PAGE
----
Screen brightness control: Worked right away witout a hitch (via Fn + F4 / F5). I'm fine with one of the lower screen brightness levels most of the time. The lowest brightness setting on the MacBook Pro (which is too dark for me to use) is definitely darker than on the XPS 13. The lowest setting on the Dell works just fine for me and it will probably save me some battery as well. One thing I noticed was that the screen brightness sometimes resets itself to the default brightness after rebooting or waking up from suspend. (In that case, I simply have to set it back down. No biggie, but I wanted to mention it.)
Screen: I was a little worried that 1920x1080 would be a bit of a problem for me on a 13inch screen. But it isn't too small at all for me, I like it. The display quality looks fantastic, very crisp and the viewing angles are awesome.
As I'm writing this I'm realizing I should probably say something about the touch-functionality of the screen. I'm not really interested in this feature and I will most likely not use it at all. But it's there. I touch-clicked around a little bit just now and it seems to work.
Battery life: I find this one a bit hard to judge and give a number that will hold true for everybody, since everybody's usage patterns are different. But after having used the XPS for a full week now, here's how it's been for me: Great.
I get about 6 hours of usage from a full charge (or more if I leave my desk for breaks and the screen shuts off after 5 minutes, which saves battery). As I mentioned earlier, that's usually on the lowest (or second to lowest) screen brightness setting (and keep in mind that the lowest brightness on the XPS is brighter than the lowest on the rMBP, so it's not EXTREMELY dark), with the keyboard backlight enabled for about 50-75% of the time, and having Firefox open with 5-10 tabs, sometimes YouTube running in the background for some music, some Terminal windows open, Steam open in the background, Skype running in the background and a few text editor windows open.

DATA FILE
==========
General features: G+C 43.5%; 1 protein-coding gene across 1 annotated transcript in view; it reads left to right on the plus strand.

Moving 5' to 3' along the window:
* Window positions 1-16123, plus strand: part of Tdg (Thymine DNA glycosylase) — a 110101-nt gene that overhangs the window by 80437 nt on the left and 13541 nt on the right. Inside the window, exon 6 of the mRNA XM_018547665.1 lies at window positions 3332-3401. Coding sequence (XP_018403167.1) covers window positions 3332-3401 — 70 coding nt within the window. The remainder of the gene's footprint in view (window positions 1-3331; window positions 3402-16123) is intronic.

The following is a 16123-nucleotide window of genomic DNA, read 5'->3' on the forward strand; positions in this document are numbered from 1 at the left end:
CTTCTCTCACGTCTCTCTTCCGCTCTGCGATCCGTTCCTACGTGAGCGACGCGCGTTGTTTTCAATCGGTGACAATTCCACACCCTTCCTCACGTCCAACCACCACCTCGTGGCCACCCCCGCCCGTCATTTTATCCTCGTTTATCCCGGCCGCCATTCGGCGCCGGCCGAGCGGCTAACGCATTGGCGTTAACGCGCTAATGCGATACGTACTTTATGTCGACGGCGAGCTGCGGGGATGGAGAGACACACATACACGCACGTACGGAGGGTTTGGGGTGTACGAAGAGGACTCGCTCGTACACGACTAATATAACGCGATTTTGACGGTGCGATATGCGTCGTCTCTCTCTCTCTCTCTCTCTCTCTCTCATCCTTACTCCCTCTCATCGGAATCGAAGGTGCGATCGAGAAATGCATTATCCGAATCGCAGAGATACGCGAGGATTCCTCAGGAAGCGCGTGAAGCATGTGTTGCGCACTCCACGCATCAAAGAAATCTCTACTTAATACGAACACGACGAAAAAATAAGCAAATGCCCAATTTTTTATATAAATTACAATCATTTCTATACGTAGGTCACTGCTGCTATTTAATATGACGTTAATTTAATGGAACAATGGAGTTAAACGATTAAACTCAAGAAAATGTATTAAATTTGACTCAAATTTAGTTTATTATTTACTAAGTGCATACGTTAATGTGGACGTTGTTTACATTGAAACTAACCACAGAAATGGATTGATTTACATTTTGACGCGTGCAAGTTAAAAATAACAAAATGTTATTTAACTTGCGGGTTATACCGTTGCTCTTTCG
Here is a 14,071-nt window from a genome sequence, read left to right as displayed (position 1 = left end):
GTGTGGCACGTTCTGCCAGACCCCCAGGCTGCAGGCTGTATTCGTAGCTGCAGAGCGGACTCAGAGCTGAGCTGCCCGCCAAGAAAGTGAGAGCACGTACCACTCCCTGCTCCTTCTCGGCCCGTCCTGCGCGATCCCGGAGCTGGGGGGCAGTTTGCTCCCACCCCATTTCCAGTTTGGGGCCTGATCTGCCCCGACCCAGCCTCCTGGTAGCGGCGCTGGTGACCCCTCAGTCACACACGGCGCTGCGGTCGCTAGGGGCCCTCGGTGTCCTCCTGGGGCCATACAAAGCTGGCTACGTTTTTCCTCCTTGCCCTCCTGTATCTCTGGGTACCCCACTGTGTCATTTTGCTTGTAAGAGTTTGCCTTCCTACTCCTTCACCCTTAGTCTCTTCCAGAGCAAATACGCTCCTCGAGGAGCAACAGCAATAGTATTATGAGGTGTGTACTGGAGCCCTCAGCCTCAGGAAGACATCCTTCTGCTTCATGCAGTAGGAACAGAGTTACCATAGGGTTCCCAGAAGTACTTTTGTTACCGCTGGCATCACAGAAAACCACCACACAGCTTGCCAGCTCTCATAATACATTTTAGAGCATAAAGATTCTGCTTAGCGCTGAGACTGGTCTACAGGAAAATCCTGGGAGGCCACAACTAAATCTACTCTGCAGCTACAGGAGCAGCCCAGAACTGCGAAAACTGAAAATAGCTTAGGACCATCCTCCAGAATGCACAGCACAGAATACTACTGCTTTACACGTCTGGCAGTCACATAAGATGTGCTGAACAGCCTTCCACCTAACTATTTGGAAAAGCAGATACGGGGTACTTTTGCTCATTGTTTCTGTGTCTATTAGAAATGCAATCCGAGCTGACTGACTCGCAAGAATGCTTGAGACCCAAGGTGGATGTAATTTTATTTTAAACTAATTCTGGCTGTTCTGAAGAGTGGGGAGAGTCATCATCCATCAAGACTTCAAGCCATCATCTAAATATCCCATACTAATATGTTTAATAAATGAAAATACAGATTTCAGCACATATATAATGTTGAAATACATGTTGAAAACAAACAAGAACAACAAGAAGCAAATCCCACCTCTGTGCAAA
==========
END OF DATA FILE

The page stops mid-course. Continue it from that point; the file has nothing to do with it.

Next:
Running games will of course reduce the battery-time. For example, if I start up "Starbound" when the battery is full, the indicator tells me I have about 3 to 3:30 h left. It's about the same when I start a Skype-video-call with a full battery.
Update: After installing TLP (advanced power management for Linux), my battery life got a bit better: it went up to about six-and-a-half to seven hours (that's in the scenario where I previously got 6 hours)
Touchpad: It has a nice soft-feel to it and I've been able to use it without issues so far. I like to tap-click as opposed to actually clicking down the physical button. This works fine, as well as two-finger-tapping for a right-click. Two-finger-scrolling works fine as well. (If one prefers to click down the physical button: this works perfectly fine as well, for both left and right clicks)